Question to MTAS:
I am seeking an answer to a question raised at a recent Board meeting. In short, the Training Officer of the Fire Department when asked about sharing an office with another, stated that the training records were confidential, had to be under lock and key and that members of the Board were unable to review the training records. He stated there was a Federal regulation prohibiting anyone but the training officer from viewing such files.
That seems a bit incredible to me. The Fire Department is part of the town’s budget, financially and administratively. The town is responsible for providing fire protection to the citizens, and yet the Board cannot review training records?
Sir, would you please let me know if such a regulation, federal or state, that keeps training records for the eyes of the Training Officer only, and prohibits those who govern and are ultimately responsible for the Fire Department from such review of records?
Response from MTAS:
August 26, 2003
Dear Vice Mayor:
Thank you for your question regarding fire department Training records.
First, let me address the issue of what records must be kept under lock and key. Each firefighter should have a base-line physical and fill out an annual OSHA required medical questionnaire. Based on the answers to the questionnaire when evaluated by a physician, the firefighter may be required to have additional medical tests to determine if they are physically able to perform the job functions of a firefighter and to wear SCBA (Air-pack or Self Contained Breathing Apparatus). All of the records associated with this process become the "Medical Records" of the firefighter. These records are strictly confidential and may not be reviewed by anyone except the "records officer" and, of course, the firefighter may see their own records. These records should be kept in a separate file from all other records and must be double secure, that is -- in a locked file, inside a locked room. The only part of this record that should be in the training or personnel file of the firefighter is a Yes or No clear statement that the firefighter is able to perform the job functions of a firefighter and to wear SCBA.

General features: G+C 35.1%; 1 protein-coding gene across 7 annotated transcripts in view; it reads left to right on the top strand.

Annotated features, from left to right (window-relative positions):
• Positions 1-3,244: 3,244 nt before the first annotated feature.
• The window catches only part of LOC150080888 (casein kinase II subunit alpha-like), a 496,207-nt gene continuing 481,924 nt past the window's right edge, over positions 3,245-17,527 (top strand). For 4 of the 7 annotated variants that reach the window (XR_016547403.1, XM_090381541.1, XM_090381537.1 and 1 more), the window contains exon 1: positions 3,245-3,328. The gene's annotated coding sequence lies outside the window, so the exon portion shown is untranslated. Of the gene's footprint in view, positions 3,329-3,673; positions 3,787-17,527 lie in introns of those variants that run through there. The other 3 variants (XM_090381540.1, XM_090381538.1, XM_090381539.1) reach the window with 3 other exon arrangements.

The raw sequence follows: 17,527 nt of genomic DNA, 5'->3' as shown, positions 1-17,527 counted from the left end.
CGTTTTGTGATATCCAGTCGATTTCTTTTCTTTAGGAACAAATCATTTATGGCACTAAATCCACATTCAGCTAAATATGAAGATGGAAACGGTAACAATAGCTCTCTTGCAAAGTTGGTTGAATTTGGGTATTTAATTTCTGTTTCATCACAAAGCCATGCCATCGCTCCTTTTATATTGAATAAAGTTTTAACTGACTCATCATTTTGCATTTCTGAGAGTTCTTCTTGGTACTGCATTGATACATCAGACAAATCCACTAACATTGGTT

All other records, training and personnel are open for inspection and copying during normal business hours, subject to being reviewed and redacted by the appropriate staff. Actually, I would suggest that an annual report be prepared for the Mayor and Board of Alderman that shows the number of hours of training that each firefighter receives. In fact, it is part of the cities responsibility to see that each firefighter gets at least 40 hours of in-service training per year. If you have firefighters that do not get at least 40 hours of training per year, and they get hurt or killed, the city increases its liability by not making this minimum number of hours mandatory.
I hope this answers your question. If not, please feel free to ask follow-up questions.
Ray Crouch, Sr.
Fire Department Management Consultant
University of Tennessee IPS / MTAS